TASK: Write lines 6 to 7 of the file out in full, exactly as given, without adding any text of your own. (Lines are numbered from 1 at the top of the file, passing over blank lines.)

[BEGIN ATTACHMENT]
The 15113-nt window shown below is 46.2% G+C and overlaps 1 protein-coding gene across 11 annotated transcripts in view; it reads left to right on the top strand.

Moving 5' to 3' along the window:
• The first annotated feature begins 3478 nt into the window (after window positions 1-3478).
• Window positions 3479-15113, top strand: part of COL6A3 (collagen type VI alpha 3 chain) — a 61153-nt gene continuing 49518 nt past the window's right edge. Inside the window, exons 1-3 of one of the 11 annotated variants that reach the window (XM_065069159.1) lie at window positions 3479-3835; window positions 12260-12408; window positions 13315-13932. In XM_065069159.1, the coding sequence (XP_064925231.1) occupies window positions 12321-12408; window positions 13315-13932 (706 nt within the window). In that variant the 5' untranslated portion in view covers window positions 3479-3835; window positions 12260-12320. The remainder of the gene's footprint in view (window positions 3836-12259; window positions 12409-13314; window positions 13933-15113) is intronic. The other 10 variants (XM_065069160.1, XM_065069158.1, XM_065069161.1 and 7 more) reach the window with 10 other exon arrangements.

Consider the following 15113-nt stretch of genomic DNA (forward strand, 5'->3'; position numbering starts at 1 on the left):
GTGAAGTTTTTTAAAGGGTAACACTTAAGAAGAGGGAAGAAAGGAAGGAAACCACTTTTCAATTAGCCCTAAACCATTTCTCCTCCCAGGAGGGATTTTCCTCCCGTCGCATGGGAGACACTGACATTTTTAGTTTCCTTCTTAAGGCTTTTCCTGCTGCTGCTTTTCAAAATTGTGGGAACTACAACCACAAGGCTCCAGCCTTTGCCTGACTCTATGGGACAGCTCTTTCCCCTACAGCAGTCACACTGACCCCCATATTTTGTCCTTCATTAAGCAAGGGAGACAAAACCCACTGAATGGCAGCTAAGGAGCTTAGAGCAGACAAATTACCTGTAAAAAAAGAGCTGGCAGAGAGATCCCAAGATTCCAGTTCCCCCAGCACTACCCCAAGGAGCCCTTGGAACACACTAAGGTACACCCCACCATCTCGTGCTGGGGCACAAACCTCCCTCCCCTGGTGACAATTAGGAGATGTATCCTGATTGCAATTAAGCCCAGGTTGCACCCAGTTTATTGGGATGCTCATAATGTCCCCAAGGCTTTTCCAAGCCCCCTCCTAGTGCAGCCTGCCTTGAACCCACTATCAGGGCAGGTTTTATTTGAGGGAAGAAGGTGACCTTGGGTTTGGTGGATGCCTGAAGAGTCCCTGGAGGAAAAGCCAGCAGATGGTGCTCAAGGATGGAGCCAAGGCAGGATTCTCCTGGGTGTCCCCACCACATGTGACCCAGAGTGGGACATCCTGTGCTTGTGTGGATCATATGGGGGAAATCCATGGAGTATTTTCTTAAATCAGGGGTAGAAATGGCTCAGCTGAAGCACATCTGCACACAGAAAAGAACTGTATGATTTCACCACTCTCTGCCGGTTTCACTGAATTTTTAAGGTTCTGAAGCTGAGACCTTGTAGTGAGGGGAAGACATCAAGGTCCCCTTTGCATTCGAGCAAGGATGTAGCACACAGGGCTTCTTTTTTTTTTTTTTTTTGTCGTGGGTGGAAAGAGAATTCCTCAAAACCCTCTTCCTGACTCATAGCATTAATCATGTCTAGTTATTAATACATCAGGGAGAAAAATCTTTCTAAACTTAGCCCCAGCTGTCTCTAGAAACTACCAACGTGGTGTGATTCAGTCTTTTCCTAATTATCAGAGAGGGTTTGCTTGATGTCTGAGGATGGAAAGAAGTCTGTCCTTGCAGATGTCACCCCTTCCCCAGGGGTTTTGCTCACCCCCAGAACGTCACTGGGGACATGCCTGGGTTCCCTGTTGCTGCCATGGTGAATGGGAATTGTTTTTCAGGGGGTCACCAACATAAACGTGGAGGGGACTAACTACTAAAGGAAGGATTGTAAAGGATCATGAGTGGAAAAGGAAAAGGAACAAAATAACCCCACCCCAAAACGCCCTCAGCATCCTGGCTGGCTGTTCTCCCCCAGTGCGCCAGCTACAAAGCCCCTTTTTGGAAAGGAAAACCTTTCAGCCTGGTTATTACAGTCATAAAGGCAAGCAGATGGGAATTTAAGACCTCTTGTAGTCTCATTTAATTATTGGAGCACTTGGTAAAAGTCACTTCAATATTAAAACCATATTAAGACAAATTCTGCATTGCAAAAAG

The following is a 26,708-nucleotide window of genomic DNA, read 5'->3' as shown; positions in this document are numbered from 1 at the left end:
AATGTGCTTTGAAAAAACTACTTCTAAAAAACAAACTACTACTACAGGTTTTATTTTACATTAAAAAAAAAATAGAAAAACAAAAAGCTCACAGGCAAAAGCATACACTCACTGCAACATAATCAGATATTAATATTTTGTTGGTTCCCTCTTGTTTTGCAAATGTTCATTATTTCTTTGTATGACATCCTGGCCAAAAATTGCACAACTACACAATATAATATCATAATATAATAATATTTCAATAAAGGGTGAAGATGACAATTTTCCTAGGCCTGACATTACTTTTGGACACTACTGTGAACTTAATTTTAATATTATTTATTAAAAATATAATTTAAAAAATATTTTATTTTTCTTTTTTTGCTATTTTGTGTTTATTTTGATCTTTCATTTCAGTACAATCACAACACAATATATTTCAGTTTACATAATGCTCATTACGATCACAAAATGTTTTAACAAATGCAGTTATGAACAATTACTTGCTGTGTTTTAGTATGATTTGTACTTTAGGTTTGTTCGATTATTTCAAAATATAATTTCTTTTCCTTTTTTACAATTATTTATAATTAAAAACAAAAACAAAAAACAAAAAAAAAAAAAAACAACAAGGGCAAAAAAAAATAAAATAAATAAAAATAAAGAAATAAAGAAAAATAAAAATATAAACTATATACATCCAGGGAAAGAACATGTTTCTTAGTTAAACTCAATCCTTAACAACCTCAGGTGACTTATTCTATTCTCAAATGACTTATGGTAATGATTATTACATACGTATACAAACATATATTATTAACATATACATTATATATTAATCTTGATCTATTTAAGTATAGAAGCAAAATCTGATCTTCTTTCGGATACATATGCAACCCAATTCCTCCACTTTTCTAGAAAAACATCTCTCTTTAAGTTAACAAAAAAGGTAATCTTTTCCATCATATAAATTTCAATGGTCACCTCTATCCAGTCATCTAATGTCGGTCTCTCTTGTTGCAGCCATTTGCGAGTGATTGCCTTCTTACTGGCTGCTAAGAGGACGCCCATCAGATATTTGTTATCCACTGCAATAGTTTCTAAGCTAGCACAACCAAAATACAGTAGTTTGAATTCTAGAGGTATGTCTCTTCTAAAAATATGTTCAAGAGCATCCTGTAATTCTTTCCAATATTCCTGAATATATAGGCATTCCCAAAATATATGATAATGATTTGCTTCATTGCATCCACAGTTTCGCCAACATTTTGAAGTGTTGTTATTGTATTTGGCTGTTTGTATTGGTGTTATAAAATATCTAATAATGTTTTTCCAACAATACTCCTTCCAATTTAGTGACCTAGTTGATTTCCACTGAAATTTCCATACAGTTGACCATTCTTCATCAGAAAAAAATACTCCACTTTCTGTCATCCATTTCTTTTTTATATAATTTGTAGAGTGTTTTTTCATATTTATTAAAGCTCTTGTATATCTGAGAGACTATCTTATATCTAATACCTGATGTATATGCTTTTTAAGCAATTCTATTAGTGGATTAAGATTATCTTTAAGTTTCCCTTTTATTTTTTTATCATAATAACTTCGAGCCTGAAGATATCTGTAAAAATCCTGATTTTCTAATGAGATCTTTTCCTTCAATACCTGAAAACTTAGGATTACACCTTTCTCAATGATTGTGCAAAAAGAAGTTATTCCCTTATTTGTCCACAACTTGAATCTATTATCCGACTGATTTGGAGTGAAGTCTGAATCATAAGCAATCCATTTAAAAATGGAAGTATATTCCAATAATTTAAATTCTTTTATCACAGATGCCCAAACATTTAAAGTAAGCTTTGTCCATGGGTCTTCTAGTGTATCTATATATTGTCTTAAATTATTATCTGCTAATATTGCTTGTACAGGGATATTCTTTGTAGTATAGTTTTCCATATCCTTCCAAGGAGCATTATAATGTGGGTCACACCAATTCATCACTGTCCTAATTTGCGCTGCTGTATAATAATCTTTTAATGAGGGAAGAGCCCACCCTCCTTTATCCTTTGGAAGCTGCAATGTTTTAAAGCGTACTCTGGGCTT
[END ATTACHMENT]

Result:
GTGAAGTTTTTTAAAGGGTAACACTTAAGAAGAGGGAAGAAAGGAAGGAAACCACTTTTCAATTAGCCCTAAACCATTTCTCCTCCCAGGAGGGATTTTCCTCCCGTCGCATGGGAGACACTGACATTTTTAGTTTCCTTCTTAAGGCTTTTCCTGCTGCTGCTTTTCAAAATTGTGGGAACTACAACCACAAGGCTCCAGCCTTTGCCTGACTCTATGGGACAGCTCTTTCCCCTACAGCAGTCACACTGACCCCCATATTTTGTCCTTCATTAAGCAAGGGAGACAAAACCCACTGAATGGCAGCTAAGGAGCTTAGAGCAGACAAATTACCTGTAAAAAAAGAGCTGGCAGAGAGATCCCAAGATTCCAGTTCCCCCAGCACTACCCCAAGGAGCCCTTGGAACACACTAAGGTACACCCCACCATCTCGTGCTGGGGCACAAACCTCCCTCCCCTGGTGACAATTAGGAGATGTATCCTGATTGCAATTAAGCCCAGGTTGCACCCAGTTTATTGGGATGCTCATAATGTCCCCAAGGCTTTTCCAAGCCCCCTCCTAGTGCAGCCTGCCTTGAACCCACTATCAGGGCAGGTTTTATTTGAGGGAAGAAGGTGACCTTGGGTTTGGTGGATGCCTGAAGAGTCCCTGGAGGAAAAGCCAGCAGATGGTGCTCAAGGATGGAGCCAAGGCAGGATTCTCCTGGGTGTCCCCACCACATGTGACCCAGAGTGGGACATCCTGTGCTTGTGTGGATCATATGGGGGAAATCCATGGAGTATTTTCTTAAATCAGGGGTAGAAATGGCTCAGCTGAAGCACATCTGCACACAGAAAAGAACTGTATGATTTCACCACTCTCTGCCGGTTTCACTGAATTTTTAAGGTTCTGAAGCTGAGACCTTGTAGTGAGGGGAAGACATCAAGGTCCCCTTTGCATTCGAGCAAGGATGTAGCACACAGGGCTTCTTTTTTTTTTTTTTTTTGTCGTGGGTGGAAAGAGAATTCCTCAAAACCCTCTTCCTGACTCATAGCATTAATCATGTCTAGTTATTAATACATCAGGGAGAAAAATCTTTCTAAACTTAGCCCCAGCTGTCTCTAGAAACTACCAACGTGGTGTGATTCAGTCTTTTCCTAATTATCAGAGAGGGTTTGCTTGATGTCTGAGGATGGAAAGAAGTCTGTCCTTGCAGATGTCACCCCTTCCCCAGGGGTTTTGCTCACCCCCAGAACGTCACTGGGGACATGCCTGGGTTCCCTGTTGCTGCCATGGTGAATGGGAATTGTTTTTCAGGGGGTCACCAACATAAACGTGGAGGGGACTAACTACTAAAGGAAGGATTGTAAAGGATCATGAGTGGAAAAGGAAAAGGAACAAAATAACCCCACCCCAAAACGCCCTCAGCATCCTGGCTGGCTGTTCTCCCCCAGTGCGCCAGCTACAAAGCCCCTTTTTGGAAAGGAAAACCTTTCAGCCTGGTTATTACAGTCATAAAGGCAAGCAGATGGGAATTTAAGACCTCTTGTAGTCTCATTTAATTATTGGAGCACTTGGTAAAAGTCACTTCAATATTAAAACCATATTAAGACAAATTCTGCATTGCAAAAAG

The following is a 26,708-nucleotide window of genomic DNA, read 5'->3' as shown; positions in this document are numbered from 1 at the left end: